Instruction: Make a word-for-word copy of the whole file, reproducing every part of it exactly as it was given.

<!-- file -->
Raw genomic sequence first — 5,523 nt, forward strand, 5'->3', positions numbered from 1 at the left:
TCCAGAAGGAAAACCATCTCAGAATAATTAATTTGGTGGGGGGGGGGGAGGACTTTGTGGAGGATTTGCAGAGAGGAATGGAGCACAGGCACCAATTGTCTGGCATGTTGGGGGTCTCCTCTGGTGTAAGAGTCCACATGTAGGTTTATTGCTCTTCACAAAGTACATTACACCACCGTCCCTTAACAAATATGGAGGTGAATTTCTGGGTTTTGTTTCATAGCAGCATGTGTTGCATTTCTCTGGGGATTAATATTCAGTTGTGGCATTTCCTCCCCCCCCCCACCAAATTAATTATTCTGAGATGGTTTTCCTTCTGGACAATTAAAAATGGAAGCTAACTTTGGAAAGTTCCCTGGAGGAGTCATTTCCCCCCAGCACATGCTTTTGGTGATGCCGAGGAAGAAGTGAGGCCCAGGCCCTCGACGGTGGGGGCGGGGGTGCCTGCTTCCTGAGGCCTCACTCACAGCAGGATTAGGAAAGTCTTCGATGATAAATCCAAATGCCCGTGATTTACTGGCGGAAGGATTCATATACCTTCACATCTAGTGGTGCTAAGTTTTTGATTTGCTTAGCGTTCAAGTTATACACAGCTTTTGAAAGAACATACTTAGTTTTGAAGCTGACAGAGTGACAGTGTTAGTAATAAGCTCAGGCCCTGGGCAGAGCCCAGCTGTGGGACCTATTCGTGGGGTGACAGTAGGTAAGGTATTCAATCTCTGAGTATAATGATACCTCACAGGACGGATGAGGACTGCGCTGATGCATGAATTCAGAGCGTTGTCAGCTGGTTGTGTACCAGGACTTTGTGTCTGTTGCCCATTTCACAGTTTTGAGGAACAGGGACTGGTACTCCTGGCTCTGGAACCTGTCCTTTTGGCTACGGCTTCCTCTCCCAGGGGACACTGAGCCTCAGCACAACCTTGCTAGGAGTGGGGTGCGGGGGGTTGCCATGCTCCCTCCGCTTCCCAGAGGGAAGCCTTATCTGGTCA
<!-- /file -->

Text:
Raw genomic sequence first — 5,523 nt, forward strand, 5'->3', positions numbered from 1 at the left:
TCCAGAAGGAAAACCATCTCAGAATAATTAATTTGGTGGGGGGGGGGGAGGACTTTGTGGAGGATTTGCAGAGAGGAATGGAGCACAGGCACCAATTGTCTGGCATGTTGGGGGTCTCCTCTGGTGTAAGAGTCCACATGTAGGTTTATTGCTCTTCACAAAGTACATTACACCACCGTCCCTTAACAAATATGGAGGTGAATTTCTGGGTTTTGTTTCATAGCAGCATGTGTTGCATTTCTCTGGGGATTAATATTCAGTTGTGGCATTTCCTCCCCCCCCCCACCAAATTAATTATTCTGAGATGGTTTTCCTTCTGGACAATTAAAAATGGAAGCTAACTTTGGAAAGTTCCCTGGAGGAGTCATTTCCCCCCAGCACATGCTTTTGGTGATGCCGAGGAAGAAGTGAGGCCCAGGCCCTCGACGGTGGGGGCGGGGGTGCCTGCTTCCTGAGGCCTCACTCACAGCAGGATTAGGAAAGTCTTCGATGATAAATCCAAATGCCCGTGATTTACTGGCGGAAGGATTCATATACCTTCACATCTAGTGGTGCTAAGTTTTTGATTTGCTTAGCGTTCAAGTTATACACAGCTTTTGAAAGAACATACTTAGTTTTGAAGCTGACAGAGTGACAGTGTTAGTAATAAGCTCAGGCCCTGGGCAGAGCCCAGCTGTGGGACCTATTCGTGGGGTGACAGTAGGTAAGGTATTCAATCTCTGAGTATAATGATACCTCACAGGACGGATGAGGACTGCGCTGATGCATGAATTCAGAGCGTTGTCAGCTGGTTGTGTACCAGGACTTTGTGTCTGTTGCCCATTTCACAGTTTTGAGGAACAGGGACTGGTACTCCTGGCTCTGGAACCTGTCCTTTTGGCTACGGCTTCCTCTCCCAGGGGACACTGAGCCTCAGCACAACCTTGCTAGGAGTGGGGTGCGGGGGGTTGCCATGCTCCCTCCGCTTCCCAGAGGGAAGCCTTATCTGGTCA